It's time for another season of Project FeederWatch, Cornell University's premier citizen science opportunity sponsored by the Lab of Ornithology.
New FeederWatch project director Emma Grieg says anyone can participate. "Our materials teach what participants need to know. And volunteers don't need to identify every species they see. Even counts of cardinals and chickadees provide useful data," she said.
Thanks to last year's results, I can confidently predict what species you are likely to see. Assuming you have suitable habitat with at least a few trees and shrubs for cover, you can expect 15 to 20 species over the course of the winter.
Based on data submitted from 5,941 northeastern sites last year, here are the most commonly seen species. Each was reported from more than half of the FeederWatch sites.
Chickadees (black-capped or Carolina, depending on your location), dark-eyed juncos, downy woodpeckers, mourning doves, northern cardinals, blue jays, white-breasted nuthatches, American goldfinches, house finches, red-bellied woodpeckers, tufted titmice, European starlings, hairy woodpeckers, red-breasted nuthatches, house sparrows, American robins, American crows, and common grackles were the 18 most frequently reported species.
Last year was a banner year for nuthatches and woodpeckers. Red-breasted nuthatches arrived early and stayed all winter in many areas. Red-breasts visited the greatest number of feeding stations in FeederWatch history (64%, vs the previous record of 58 percent in 2007-08). White-breasted nuthatches, a non-migratory species, visited 88 percent of FeederWatch sites
Several other species moved higher on the list of percentage of sites visited. Northern cardinals (90 percent), tufted titmice (68 percent), and Carolina wrens (47 percent) appeared at more feeders than ever. And for the first time, red-bellied woodpeckers moved into the Top 10, visiting 69 percent of FeederWatch sites.
One of the virtues of FeederWatch is its ability to detect long-term trends. The abundance of woodpeckers last year seems associated with a new abundant food source. Emerald ash borers, a non-native beetles devastating Midwestern forests from Michigan to New York, provide a near unlimited food source for downy, hair, and red-bellied woodpeckers and white-breasted nuthatches. Furthermore the trees killed by the woodborers provide snags in which woodpeckers and other cavity nesters can nest. So it seems the invasion of an exotic pest may actually benefit some birds.
Another FeederWatch project launched last year involved tracking the behavior of individual birds, Attaching tiny transmitters to wild chickadees, titmice, and nuthatches scientists were able to monitor their visits to feeders. More than 470,000 visits to specially "wired" feeders were recorded revealing a wealth of information about how birds use feeders. It turns out that during very cold weather, and despite the risk of predation, birds forage constantly all day long. Food is a powerful motivator.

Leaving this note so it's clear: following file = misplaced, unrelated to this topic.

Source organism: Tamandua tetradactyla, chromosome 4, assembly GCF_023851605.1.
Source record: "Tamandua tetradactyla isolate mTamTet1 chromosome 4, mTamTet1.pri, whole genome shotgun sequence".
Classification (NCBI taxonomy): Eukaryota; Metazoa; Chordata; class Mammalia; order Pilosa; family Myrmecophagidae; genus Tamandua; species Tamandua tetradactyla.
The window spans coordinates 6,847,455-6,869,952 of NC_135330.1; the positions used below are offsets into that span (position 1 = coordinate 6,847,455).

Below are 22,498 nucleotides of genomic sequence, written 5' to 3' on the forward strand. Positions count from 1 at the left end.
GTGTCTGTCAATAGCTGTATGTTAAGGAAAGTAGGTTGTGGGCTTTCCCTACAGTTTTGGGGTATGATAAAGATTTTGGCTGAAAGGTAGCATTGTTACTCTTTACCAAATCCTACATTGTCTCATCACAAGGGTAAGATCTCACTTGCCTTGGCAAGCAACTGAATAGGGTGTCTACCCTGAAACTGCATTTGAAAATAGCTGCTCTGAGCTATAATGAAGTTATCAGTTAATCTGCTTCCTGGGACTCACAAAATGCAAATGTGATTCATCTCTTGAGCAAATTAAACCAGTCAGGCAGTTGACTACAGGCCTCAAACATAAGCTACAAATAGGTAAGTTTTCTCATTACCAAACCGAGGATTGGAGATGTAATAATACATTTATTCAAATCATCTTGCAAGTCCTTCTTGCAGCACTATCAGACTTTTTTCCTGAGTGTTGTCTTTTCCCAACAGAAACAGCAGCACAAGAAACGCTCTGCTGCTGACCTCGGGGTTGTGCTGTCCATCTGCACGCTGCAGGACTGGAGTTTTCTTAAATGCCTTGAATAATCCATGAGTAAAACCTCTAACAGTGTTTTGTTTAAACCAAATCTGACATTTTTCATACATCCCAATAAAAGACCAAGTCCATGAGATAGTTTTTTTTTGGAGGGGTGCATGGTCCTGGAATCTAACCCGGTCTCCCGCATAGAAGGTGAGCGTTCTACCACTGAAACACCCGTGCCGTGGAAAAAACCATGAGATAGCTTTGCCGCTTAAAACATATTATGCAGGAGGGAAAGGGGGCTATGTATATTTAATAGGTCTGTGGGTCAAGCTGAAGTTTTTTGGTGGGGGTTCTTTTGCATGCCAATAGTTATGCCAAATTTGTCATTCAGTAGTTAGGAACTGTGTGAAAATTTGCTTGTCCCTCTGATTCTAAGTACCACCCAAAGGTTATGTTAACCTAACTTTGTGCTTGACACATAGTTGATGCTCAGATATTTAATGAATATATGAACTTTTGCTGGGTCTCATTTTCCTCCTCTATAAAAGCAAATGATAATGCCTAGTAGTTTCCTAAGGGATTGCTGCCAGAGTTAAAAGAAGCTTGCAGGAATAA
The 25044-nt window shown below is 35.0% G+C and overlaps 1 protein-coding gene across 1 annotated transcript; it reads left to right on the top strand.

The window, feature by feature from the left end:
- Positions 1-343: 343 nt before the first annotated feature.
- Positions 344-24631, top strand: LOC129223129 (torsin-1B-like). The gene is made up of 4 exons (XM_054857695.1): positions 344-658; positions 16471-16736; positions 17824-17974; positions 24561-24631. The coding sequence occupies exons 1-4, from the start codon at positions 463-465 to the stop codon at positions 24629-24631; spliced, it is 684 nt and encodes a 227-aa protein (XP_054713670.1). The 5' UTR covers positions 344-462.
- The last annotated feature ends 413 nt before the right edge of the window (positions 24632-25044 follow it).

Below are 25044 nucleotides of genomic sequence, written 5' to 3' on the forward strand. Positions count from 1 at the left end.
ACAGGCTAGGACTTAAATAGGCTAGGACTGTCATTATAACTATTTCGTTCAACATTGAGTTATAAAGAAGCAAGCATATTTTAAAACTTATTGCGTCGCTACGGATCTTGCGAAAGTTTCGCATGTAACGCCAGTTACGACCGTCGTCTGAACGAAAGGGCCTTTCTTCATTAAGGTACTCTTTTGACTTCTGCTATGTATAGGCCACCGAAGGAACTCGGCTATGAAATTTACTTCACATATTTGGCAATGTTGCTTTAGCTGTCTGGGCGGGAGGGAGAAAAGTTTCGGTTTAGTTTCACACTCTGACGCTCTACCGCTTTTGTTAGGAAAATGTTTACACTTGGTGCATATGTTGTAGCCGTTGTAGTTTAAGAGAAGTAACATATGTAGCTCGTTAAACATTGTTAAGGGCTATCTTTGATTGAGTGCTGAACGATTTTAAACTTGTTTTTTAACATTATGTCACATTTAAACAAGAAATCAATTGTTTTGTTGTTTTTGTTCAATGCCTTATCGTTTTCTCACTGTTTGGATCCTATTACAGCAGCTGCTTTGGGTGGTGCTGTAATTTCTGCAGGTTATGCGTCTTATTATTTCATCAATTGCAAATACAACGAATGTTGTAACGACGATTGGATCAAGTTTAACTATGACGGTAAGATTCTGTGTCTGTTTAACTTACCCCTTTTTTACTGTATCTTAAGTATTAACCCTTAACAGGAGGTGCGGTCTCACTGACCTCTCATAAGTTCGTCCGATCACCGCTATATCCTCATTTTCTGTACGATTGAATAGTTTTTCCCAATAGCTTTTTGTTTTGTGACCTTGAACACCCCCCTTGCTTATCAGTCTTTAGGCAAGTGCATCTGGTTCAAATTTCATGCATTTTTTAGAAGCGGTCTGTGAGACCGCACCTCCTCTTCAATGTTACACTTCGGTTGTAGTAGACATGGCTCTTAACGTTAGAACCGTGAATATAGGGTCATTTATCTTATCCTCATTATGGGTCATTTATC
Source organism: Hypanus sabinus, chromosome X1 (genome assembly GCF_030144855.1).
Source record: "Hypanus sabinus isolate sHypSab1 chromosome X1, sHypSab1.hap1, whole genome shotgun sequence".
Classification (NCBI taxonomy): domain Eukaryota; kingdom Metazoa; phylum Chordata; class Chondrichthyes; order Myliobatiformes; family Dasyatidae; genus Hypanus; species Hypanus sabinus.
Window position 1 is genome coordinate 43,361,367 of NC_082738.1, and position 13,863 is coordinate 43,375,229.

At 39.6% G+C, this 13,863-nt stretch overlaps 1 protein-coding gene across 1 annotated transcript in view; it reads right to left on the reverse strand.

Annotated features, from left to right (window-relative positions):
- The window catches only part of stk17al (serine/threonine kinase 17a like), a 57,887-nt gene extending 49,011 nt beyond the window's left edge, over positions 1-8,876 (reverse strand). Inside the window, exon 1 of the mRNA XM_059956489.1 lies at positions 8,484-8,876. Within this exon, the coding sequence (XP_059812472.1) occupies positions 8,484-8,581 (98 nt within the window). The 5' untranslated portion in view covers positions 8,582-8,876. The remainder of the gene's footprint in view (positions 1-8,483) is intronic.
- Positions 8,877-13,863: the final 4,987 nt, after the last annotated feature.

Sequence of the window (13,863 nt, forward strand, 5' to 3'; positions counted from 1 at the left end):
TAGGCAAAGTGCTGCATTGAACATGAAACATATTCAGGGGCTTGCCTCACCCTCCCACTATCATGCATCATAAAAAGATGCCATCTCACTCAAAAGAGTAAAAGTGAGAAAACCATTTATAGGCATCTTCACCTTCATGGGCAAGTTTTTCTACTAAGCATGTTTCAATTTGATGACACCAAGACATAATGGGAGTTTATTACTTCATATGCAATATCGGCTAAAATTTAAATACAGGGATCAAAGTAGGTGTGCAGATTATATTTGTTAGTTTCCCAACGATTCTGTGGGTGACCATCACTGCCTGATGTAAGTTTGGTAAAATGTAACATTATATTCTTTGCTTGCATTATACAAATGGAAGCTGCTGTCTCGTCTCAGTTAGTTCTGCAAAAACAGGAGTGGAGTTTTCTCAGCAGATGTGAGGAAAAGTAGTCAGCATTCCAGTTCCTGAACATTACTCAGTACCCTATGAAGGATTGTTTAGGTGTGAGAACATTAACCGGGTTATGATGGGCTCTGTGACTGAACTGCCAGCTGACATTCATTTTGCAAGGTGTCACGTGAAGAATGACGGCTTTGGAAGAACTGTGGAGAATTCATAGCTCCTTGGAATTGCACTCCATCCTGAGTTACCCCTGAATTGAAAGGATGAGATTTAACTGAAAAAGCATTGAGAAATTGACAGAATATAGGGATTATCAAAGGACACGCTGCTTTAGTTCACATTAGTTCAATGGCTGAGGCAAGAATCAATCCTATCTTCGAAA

Launched in 1987, Project FeederWatch compiles information gathered by volunteers from all across North America. Last year 127,210 checklists were submitted by 20,569 participants who reported a total of 7,308,691 individual birds. FeederWatch volunteers devote just a few minutes every week or two to identify and tally the birds that visit their feeders. No special knowledge is required because the material provided to volunteers include posters that facilitate bird identification. The best time to see the most birds at feeders is on cold, snowy mornings.
To become a FeederWatch volunteer, visit www.feederwatch.org, or call 800-843 2473 during normal business hours, or send a check to Project FeederWatch, Cornell Lab of Ornithology, P.O. Box 11, Ithaca, NY 14851-0011. The $15 fee ($12 for Lab of Ornithology members) covers all materials, data analysis, and publication of each year's results.
If Project FeederWatch sounds great, but you live in an upper floor apartment or for some reason cannot set up bird feeders, I have great news. Thanks to an internet-based feeder cam, you can watch live video from a feeder cam in northern Ontario. It features a variety of northern species, including evening grosbeaks and an occasional ruffed grouse, that we seldom see this far south. I try to check in every day to get a taste of the far north. Visit
Correction: Last week I listed a web address for getting more information about the snowy owl invasion. The correct address is www.ebird.org, not .com.